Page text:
the diverse Muslim population here in Utah continues to blossom, our health care workers are eager to learn more about their patients’ cultural practices. The arrival of Ramadan has raised many questions for our healthcare professionals who want to care for practicing patients, while also being sensitive to their religious requirements.
Ramadan is a month-long period of spiritual, mental and physical cleansing. It’s a time for Muslims around the world to contemplate patience, giving, self-improvement, and positive life changes through fasting and prayer. Through Ramadan, Muslims re-dedicate themselves to caring for their body, mind, heart and soul.
General fasting practices
During the month of Ramadan, Muslim patients fast for approximately 15-16 hours every day. They typically eat a predawn meal, or Suhoor, as early as 4 am. They break their fast after sunset with another meal, Iftar. While fasting, patients must refrain from eating or drinking anything, including water, food, and most medications.
Impacts of fasting on health
Foregoing food, water and, in some cases, treatment for such an extended amount of time can cause many health concerns for our patients. Long periods of fasting can trigger symptoms like:
- Urinary issues
Fasting requirements also affect how and when patients can take their medications. During a fast, nothing can enter the stomach or digestive tract by mouth, nose or rectum. This includes swallowing anything, the use of nasal sprays, and the use of rectal suppositories.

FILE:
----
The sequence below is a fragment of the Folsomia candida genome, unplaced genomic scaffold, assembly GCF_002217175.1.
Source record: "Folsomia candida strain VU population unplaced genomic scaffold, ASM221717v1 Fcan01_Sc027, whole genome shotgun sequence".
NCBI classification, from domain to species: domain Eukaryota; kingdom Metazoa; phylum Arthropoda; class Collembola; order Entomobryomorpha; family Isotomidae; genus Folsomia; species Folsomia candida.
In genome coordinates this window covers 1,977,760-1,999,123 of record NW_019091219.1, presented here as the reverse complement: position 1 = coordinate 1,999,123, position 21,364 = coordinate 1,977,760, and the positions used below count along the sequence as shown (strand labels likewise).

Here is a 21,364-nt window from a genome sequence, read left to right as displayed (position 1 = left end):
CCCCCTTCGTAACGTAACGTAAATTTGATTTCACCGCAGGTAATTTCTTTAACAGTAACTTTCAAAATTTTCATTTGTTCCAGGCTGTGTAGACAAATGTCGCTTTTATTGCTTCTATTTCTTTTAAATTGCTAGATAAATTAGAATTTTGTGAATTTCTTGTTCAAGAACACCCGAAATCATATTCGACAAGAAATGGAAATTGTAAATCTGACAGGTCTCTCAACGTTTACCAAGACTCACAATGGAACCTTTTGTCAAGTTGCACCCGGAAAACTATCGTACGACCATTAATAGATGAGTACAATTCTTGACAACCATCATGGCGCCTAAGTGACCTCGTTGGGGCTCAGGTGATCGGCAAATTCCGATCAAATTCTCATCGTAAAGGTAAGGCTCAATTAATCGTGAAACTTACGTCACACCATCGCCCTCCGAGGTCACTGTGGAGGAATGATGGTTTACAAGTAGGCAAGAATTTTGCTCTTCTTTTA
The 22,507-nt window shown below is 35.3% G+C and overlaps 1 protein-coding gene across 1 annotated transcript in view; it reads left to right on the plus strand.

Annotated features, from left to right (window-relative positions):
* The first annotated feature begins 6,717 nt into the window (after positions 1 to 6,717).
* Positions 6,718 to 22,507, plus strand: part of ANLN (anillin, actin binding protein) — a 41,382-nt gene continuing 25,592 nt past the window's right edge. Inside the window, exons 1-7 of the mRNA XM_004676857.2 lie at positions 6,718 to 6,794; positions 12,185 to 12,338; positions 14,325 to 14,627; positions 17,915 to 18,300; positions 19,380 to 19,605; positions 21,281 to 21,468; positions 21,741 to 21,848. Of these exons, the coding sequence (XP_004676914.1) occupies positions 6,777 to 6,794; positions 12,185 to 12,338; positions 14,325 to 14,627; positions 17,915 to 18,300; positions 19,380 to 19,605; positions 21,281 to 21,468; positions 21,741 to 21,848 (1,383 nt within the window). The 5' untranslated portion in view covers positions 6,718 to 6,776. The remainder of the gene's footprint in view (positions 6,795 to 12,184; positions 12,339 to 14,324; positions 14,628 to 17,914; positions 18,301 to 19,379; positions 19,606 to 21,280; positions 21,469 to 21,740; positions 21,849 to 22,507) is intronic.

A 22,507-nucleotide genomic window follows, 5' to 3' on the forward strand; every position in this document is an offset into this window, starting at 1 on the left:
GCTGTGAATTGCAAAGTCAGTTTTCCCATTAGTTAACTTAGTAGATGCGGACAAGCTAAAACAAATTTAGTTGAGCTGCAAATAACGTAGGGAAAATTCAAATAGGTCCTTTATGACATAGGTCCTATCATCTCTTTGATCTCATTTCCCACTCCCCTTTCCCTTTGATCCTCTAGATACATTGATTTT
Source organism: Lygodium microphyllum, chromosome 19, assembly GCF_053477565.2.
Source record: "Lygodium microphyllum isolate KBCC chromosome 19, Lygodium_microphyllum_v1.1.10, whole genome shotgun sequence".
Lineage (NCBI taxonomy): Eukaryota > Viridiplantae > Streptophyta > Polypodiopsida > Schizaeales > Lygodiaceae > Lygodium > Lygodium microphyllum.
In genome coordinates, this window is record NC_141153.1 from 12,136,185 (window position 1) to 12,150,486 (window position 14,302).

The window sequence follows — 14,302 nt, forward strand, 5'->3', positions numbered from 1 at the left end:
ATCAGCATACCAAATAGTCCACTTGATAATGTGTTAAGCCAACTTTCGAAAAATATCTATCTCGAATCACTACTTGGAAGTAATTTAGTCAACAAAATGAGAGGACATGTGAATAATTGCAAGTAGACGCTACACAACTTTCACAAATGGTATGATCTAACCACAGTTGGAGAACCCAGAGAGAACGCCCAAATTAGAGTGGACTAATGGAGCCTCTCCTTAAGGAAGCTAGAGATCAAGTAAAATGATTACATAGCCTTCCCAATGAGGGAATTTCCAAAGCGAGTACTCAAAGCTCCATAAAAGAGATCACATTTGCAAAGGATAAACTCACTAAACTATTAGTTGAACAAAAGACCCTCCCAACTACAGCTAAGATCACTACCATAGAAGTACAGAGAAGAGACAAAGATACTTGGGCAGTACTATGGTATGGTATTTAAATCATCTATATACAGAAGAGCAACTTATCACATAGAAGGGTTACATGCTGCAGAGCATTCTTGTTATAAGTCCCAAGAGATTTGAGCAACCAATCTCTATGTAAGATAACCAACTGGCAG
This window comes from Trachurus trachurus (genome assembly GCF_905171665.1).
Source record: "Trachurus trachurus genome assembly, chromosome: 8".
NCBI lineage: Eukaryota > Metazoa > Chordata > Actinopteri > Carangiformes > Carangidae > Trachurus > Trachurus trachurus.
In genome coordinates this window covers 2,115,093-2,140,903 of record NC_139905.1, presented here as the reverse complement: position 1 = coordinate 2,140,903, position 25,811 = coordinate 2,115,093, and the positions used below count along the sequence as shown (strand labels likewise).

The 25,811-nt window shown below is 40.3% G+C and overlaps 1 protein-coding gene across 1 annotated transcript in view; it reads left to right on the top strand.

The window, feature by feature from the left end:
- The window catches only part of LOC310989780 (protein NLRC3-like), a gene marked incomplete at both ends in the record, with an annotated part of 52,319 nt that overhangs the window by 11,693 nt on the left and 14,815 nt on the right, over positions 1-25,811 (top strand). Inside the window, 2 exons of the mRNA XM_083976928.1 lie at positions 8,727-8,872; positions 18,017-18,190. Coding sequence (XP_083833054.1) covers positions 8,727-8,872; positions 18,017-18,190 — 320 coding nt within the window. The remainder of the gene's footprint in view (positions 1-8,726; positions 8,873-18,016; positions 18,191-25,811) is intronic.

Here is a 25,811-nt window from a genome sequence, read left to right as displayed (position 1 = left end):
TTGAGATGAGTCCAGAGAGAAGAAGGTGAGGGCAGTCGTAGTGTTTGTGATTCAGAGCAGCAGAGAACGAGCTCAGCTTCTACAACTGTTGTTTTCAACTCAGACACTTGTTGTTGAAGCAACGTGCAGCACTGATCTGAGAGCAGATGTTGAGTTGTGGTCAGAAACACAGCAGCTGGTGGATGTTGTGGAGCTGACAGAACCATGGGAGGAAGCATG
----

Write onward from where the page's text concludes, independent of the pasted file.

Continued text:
In some cases, it may be necessary to adjust medications or treatments for higher risk patients. For instance, be aware of any patients on insulin or patients taking medications dosed 6-12 hours apart. Fasting can dramatically affect how their bodies tolerate treatment, so you may need to temporarily adjust the timing or dosage of their medications based on those needs.
What medications are allowed?
It’s important to understand that certain treatments won’t violate the conditions of fasting. A fast is broken when a substance reaches the digestive system through the natural openings of the body–like the mouth, nose, or rectum. Treatments given by injection or IV are typically permitted, if necessary.
Injections for B-12, testosterone, and insulin are allowed, as are intramuscular immunizations, like the Covid-19 vaccine. Some infusions, like iron transfusions and IV medicine infusions, are also generally acceptable.
Who is exempt from fasting?
Some Muslim patients may be excused or exempted from fasting during Ramadan. These individuals include:
- Children who have not yet reached puberty.
- Women who are pregnant or breast-feeding.
- Women who are menstruating, although they can complete their fast at the end of their cycle.
- People with conditions who could become significantly sicker through fasting. This includes insulin-dependent patients, or severely diabetic patients who would be unable to control their diabetes during a fast.
- The sickly elderly.
Talk with patients about their options
Ramadan reminds us to respect the cultural values and traditions of our patients. Our patient’s choice to persist in their beliefs is entirely their own. Our role is to support them by helping them navigate the potential difficulties or risks of fasting.
If you’re not sure your patient is practicing, or you don’t know to what degree your patient practices, you can:
- Refer to the patient’s documented spiritual preference. Go to: Chart-Review > Miscellaneous Reports > Learning assessment > SPIRITUAL/CULTURL: Any spiritual/cultural practices that affect your care?
- Simply ask your patient for clarification. Check to see if they’re practicing/fasting, and for what purpose. Open dialogue helps you build stronger connections with patients.